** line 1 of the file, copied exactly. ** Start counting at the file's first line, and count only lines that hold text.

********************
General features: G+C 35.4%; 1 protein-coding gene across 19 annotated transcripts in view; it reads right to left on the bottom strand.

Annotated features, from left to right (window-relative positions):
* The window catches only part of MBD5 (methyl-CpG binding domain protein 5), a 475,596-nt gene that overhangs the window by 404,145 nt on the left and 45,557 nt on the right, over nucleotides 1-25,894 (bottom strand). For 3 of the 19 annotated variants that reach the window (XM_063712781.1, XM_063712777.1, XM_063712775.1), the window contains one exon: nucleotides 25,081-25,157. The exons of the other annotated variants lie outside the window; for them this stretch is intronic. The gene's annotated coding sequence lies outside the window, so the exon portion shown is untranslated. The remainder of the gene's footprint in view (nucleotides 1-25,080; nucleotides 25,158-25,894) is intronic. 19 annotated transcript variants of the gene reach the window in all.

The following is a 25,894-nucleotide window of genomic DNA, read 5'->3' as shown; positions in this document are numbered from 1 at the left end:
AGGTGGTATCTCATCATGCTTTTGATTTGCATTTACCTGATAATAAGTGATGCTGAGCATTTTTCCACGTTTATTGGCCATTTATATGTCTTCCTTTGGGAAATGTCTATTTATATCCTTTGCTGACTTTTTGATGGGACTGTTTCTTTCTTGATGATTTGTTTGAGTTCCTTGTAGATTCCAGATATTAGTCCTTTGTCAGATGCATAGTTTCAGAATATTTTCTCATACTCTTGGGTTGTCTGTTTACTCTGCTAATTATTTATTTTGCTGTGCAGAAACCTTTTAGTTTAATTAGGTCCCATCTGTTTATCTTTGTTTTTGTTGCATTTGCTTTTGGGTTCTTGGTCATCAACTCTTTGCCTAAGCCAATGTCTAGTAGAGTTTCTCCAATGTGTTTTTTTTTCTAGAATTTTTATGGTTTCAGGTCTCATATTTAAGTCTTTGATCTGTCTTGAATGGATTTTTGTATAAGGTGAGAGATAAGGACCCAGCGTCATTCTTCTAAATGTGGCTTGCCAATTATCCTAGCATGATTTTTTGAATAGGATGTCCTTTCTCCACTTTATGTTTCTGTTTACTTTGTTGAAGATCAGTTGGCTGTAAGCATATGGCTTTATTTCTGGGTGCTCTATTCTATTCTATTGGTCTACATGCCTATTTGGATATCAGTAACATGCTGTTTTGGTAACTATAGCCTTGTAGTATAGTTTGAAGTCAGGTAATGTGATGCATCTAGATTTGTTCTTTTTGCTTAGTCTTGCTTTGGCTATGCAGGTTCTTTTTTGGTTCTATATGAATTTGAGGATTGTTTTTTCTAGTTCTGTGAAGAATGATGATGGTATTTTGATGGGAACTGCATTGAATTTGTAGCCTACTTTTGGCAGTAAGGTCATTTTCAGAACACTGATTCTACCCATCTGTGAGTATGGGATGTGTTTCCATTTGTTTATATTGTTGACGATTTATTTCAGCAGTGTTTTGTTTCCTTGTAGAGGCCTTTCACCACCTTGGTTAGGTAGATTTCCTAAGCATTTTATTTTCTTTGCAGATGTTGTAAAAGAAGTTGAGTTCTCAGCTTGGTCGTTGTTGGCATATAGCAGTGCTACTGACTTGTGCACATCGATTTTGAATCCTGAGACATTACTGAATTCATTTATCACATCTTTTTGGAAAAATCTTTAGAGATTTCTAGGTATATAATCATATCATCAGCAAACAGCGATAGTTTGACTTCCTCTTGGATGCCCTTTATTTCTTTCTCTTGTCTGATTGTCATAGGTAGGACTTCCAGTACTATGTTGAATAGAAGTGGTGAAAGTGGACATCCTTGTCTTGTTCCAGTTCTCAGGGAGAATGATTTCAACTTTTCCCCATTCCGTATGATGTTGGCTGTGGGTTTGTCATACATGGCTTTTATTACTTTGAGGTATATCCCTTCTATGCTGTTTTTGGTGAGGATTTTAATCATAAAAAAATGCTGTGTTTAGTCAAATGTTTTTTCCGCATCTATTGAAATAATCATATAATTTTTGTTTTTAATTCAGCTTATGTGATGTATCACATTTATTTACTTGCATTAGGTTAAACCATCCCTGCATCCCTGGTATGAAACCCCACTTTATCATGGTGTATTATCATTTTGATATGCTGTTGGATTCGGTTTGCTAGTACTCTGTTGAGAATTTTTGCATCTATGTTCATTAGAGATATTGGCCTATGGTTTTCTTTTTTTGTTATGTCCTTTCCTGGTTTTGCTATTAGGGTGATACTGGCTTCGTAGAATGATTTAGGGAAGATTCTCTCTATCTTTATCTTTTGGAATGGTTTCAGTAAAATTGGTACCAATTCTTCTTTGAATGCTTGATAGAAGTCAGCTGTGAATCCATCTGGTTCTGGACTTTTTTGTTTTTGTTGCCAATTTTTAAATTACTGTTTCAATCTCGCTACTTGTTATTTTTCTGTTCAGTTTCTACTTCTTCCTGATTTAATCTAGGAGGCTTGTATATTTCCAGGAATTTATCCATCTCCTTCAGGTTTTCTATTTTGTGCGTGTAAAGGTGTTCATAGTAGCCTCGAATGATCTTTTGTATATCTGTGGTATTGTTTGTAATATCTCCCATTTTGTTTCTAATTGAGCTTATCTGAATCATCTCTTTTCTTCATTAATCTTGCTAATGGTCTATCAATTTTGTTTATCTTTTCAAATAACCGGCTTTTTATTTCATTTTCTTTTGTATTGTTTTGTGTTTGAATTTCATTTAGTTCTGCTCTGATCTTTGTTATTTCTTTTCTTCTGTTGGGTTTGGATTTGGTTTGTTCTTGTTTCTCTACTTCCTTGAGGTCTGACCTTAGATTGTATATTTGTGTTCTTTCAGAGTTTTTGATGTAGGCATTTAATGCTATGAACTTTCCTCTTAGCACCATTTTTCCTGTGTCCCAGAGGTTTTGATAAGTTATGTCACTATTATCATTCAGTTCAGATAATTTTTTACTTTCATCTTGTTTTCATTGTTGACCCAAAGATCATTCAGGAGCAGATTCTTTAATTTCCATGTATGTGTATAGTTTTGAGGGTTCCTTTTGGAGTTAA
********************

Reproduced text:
General features: G+C 35.4%; 1 protein-coding gene across 19 annotated transcripts in view; it reads right to left on the bottom strand.